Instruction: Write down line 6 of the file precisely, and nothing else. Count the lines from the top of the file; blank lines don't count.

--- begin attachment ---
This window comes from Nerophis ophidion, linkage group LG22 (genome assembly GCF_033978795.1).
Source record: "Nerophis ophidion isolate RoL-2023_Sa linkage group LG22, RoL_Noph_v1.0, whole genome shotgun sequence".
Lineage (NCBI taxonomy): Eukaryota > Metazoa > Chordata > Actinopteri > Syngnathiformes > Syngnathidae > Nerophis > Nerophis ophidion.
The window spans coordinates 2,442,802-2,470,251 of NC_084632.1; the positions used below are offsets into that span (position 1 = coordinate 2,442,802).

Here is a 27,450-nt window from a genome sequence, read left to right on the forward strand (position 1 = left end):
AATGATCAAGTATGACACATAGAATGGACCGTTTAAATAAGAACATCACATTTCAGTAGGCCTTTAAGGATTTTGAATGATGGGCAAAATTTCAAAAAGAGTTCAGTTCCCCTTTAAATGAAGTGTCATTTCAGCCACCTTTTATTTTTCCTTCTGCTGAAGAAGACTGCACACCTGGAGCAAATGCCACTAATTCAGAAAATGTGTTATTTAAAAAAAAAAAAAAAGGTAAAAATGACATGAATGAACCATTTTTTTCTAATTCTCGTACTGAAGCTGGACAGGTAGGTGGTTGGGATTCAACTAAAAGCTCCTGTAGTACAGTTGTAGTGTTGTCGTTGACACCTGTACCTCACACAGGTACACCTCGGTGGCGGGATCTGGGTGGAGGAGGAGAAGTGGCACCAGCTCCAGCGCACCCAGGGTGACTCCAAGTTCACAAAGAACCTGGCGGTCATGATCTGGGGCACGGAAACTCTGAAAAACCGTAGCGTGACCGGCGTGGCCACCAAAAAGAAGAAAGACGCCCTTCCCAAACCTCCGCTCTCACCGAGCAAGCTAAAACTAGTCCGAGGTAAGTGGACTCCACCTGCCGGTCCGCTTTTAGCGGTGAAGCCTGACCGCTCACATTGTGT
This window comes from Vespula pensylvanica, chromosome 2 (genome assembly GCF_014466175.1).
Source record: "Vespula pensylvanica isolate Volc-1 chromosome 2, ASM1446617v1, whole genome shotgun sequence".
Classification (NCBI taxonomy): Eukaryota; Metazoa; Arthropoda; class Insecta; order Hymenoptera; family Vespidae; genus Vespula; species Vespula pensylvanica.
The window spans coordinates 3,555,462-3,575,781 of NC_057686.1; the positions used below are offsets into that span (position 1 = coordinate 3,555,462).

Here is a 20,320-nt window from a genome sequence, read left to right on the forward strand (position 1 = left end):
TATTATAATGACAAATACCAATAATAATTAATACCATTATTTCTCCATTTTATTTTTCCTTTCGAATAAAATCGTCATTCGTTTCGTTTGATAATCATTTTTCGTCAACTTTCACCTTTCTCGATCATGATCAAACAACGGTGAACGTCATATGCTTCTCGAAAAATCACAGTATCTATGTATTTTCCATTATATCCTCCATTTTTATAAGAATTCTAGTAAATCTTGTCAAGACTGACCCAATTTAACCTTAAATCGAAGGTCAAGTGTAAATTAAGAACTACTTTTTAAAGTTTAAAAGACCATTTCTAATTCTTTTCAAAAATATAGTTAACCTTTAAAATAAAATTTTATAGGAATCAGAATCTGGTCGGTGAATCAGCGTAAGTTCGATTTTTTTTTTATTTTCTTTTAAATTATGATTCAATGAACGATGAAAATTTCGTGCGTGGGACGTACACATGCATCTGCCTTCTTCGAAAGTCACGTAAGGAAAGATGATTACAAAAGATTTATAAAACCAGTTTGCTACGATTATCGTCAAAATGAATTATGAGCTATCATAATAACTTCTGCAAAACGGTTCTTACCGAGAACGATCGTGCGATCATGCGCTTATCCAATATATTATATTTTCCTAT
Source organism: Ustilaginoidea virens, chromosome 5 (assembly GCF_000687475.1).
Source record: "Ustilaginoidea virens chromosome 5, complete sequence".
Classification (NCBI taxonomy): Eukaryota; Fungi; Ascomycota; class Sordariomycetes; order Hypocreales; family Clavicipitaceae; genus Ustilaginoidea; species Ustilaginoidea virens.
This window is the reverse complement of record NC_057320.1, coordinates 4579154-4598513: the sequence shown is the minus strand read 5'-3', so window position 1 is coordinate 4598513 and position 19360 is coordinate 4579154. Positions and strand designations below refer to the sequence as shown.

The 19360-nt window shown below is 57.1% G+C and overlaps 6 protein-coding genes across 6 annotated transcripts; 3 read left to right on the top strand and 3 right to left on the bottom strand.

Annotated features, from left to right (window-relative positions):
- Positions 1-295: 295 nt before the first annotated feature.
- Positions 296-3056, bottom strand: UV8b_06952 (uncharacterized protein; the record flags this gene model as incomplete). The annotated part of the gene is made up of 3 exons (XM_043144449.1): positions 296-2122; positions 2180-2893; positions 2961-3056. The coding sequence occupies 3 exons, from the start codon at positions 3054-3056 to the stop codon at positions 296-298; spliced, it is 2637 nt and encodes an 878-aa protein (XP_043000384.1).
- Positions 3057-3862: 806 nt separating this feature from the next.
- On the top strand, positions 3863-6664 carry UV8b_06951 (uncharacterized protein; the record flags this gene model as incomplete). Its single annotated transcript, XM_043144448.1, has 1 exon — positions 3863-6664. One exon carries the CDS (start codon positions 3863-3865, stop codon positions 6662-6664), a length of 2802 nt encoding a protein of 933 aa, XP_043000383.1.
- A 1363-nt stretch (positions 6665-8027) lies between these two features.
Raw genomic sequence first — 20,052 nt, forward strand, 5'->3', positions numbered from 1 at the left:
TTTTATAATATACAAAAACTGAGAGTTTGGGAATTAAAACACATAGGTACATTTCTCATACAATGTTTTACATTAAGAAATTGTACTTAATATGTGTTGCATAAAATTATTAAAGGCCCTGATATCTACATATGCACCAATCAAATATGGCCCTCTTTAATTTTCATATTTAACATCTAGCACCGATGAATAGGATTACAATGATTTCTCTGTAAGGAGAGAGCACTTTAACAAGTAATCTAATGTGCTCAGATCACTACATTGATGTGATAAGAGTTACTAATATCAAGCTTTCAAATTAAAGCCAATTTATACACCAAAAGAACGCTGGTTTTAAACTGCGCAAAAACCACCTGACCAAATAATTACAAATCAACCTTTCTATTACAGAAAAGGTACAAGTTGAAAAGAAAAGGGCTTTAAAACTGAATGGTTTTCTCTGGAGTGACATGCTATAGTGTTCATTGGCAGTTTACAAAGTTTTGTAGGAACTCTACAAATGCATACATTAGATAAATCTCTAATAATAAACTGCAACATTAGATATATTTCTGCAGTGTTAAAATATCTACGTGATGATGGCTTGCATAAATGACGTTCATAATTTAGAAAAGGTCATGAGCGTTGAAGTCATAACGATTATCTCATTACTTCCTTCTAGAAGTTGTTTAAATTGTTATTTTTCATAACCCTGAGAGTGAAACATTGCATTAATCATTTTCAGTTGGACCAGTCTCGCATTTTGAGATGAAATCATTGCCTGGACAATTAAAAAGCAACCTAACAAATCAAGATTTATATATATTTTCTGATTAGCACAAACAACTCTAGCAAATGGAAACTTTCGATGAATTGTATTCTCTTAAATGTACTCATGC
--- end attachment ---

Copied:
AATGATCAAGTATGACACATAGAATGGACCGTTTAAATAAGAACATCACATTTCAGTAGGCCTTTAAGGATTTTGAATGATGGGCAAAATTTCAAAAAGAGTTCAGTTCCCCTTTAAATGAAGTGTCATTTCAGCCACCTTTTATTTTTCCTTCTGCTGAAGAAGACTGCACACCTGGAGCAAATGCCACTAATTCAGAAAATGTGTTATTTAAAAAAAAAAAAAAAGGTAAAAATGACATGAATGAACCATTTTTTTCTAATTCTCGTACTGAAGCTGGACAGGTAGGTGGTTGGGATTCAACTAAAAGCTCCTGTAGTACAGTTGTAGTGTTGTCGTTGACACCTGTACCTCACACAGGTACACCTCGGTGGCGGGATCTGGGTGGAGGAGGAGAAGTGGCACCAGCTCCAGCGCACCCAGGGTGACTCCAAGTTCACAAAGAACCTGGCGGTCATGATCTGGGGCACGGAAACTCTGAAAAACCGTAGCGTGACCGGCGTGGCCACCAAAAAGAAGAAAGACGCCCTTCCCAAACCTCCGCTCTCACCGAGCAAGCTAAAACTAGTCCGAGGTAAGTGGACTCCACCTGCCGGTCCGCTTTTAGCGGTGAAGCCTGACCGCTCACATTGTGT